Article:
Chesapeake Energy Corporation (OTCMKTS:CHKAQ) has been a high profile victim of the perfect storm that has been 2020. Chesapeake Energy stock was hard hit by the double blow of an oil price war and the novel coronavirus pandemic, and the company was forced to declare bankruptcy.
It was subsequently delisted by the New York Stock Exchange. Now trading on the OTC Pink Market, CHK stock trades for a fraction of its January levels. Once again flirting with record lows, is now the time to snap up shares in this shale drilling pioneer?
Even though Chesapeake was in business for over 20 years, it pulled in $8.6 billion in revenue last year, and it is one of the top U.S. producers of natural gas, the answer is no. Avoid the temptation unless you really enjoy risk.
2020 Delivers Killing Blows to Chesapeake
Frankly, Chesapeake Energy stock was already ugly coming into 2020. The company was deep in dept, and as InvestorPlace’s Tom Pauli wrote last November, the only real hope for the company was “a sustained surge in energy prices.” Instead the opposite happened.
An oil price war triggered by Saudi Arabia and Russia collided with a dramatic drop in demand as a result of the coronavirus pandemic. Oil and natural gas prices cratered.
The pandemic was particularly worrying because it threatened to jumpstart changes in behavior that would accelerate the decline of fossil fuels. Oil and gas producers — especially American shale producers that required high prices for profitability — were in danger.
Chesapeake stock spiked briefly in June, shooting up 397% in just several sessions starting June 4. This rally affected many oil and gas stocks, not just Chesapeake.
For example, Whiting Petroleum (NYSE:WLL) saw its stock leap 309%. Attributed to Russia and Saudi Arabia agreeing to production cuts combined with a U.S. unemployment rate that improved slightly in May, the gains were short-lived.
Chesapeake became the largest American oil and gas producer to enter into bankruptcy proceedings in years when it filed for chapter 11 on June 28. The company reported it had lost an astounding $8.3 billion in the first quarter of the year. As part of its bankruptcy restructuring, it was working to eliminate $7 billion in debt.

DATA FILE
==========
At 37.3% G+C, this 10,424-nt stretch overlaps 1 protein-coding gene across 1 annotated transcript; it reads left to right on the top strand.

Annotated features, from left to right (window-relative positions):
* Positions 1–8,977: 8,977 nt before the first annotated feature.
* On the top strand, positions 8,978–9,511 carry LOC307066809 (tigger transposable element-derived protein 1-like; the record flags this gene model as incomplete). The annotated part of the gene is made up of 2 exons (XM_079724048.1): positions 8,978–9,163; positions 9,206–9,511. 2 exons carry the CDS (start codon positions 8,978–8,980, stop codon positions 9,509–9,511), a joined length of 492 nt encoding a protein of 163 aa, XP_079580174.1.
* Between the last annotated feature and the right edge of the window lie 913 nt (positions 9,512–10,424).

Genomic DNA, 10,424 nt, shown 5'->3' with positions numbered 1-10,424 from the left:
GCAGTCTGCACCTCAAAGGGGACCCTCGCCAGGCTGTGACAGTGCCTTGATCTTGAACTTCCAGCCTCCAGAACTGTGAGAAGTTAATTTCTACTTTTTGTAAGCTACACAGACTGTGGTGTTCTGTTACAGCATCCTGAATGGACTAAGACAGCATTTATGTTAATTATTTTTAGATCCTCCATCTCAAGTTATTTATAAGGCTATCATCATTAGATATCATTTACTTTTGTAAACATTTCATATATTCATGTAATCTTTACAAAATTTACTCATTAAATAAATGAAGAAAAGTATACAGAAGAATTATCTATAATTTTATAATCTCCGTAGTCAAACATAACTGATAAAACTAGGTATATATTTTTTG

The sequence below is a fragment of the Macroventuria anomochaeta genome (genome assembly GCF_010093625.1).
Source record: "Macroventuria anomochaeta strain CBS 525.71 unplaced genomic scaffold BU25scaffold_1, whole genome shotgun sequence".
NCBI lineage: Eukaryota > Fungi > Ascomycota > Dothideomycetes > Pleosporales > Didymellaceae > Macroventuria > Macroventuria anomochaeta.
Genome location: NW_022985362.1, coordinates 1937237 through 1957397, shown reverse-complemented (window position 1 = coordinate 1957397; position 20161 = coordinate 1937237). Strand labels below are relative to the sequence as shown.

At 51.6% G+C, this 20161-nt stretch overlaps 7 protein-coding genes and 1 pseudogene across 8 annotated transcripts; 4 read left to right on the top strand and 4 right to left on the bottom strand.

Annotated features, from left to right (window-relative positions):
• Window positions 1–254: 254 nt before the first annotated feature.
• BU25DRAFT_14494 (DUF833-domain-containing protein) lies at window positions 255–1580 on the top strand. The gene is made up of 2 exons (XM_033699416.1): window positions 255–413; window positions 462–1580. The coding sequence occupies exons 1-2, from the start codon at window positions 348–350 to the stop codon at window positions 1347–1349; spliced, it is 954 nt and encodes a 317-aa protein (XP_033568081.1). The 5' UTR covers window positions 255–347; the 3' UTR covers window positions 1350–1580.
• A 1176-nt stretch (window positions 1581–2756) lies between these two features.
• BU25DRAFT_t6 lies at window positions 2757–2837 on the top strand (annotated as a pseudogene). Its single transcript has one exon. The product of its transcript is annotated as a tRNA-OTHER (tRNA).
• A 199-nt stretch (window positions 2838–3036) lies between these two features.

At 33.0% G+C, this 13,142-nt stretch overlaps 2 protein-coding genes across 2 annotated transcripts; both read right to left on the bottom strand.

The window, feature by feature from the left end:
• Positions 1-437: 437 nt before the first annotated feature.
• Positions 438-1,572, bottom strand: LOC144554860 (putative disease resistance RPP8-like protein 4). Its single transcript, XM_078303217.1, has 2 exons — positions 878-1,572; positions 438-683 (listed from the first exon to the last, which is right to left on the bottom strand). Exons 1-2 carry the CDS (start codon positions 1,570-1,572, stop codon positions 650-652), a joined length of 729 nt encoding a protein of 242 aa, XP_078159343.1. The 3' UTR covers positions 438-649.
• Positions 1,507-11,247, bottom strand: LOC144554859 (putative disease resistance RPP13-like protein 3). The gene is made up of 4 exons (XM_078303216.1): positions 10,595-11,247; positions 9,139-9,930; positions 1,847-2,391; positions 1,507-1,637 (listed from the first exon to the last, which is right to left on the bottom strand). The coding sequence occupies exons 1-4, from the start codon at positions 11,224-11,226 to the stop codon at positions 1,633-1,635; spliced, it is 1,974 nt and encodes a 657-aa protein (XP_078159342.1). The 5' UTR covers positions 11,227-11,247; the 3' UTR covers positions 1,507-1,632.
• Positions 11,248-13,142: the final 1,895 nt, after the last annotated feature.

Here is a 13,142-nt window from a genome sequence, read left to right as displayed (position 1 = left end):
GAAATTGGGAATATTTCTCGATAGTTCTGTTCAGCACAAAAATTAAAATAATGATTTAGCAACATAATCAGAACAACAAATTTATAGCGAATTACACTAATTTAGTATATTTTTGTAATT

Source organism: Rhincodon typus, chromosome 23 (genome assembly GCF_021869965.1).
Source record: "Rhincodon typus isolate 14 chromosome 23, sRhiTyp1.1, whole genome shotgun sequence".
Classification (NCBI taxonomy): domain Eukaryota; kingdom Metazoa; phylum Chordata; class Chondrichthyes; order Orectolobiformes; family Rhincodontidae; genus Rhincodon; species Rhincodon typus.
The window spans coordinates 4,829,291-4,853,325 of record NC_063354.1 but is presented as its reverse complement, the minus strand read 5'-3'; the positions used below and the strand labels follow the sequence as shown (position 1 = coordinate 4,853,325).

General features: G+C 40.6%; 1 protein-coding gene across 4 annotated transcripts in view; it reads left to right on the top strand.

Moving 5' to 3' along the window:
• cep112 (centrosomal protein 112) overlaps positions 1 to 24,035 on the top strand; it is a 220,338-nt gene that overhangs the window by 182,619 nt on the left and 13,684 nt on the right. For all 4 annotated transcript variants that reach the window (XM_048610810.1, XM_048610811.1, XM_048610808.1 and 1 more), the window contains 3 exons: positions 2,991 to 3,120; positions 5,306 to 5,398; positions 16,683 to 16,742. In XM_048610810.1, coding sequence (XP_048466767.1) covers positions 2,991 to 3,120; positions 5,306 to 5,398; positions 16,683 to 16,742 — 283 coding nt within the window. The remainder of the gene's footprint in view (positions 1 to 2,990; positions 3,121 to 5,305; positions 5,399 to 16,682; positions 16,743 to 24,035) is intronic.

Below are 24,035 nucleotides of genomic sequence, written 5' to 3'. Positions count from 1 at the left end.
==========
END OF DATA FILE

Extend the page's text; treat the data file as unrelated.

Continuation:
On June 29 — one day after the company’s bankruptcy filing — the New York Stock Exchange delisted Chesapeake stock. Chesapeake announced it would commence trading on the OTC Pink Market under the symbol “CHKAQ.”
Bottom Line on Chesapeake Energy Stock
There really isn’t much to like about Chesapeake stock other than its cheap price. If there was much in the way of hope for the recovery of the fossil fuel industry, then the ultra-cheap price of CHKAQ might be worth rolling the dice on. But there are nothing but dark clouds on the horizon at this point.
The world is awash in natural gas. Natural gas prices have been in free fall for the past decade and hit record lows in June. Meanwhile, the pandemic means air travel is at a virtual standstill and may never fully recover.
Americans are driving less because so many of them now work from home. And they may remain working from home. Electric cars were already growing in popularity, and now we’ve reached the stage where they’re expected to outsell gas-powered cars within just two decades.
The world may have already reached the point of peak oil demand. That will continue to put pricing pressure on oil producers, and shale oil is costly to extract — so companies like Chesapeake Energy have a much higher break-even price.
With low oil and gas prices on track to continue, high production costs, and shaky financial ground, Chesapeake doesn’t inspire confidence. And Chesapeake Energy stock seems like an extremely risky bet, even if it is temptingly cheap.
As of this writing, Brad Moon did not hold a position in any of the aforementioned securities.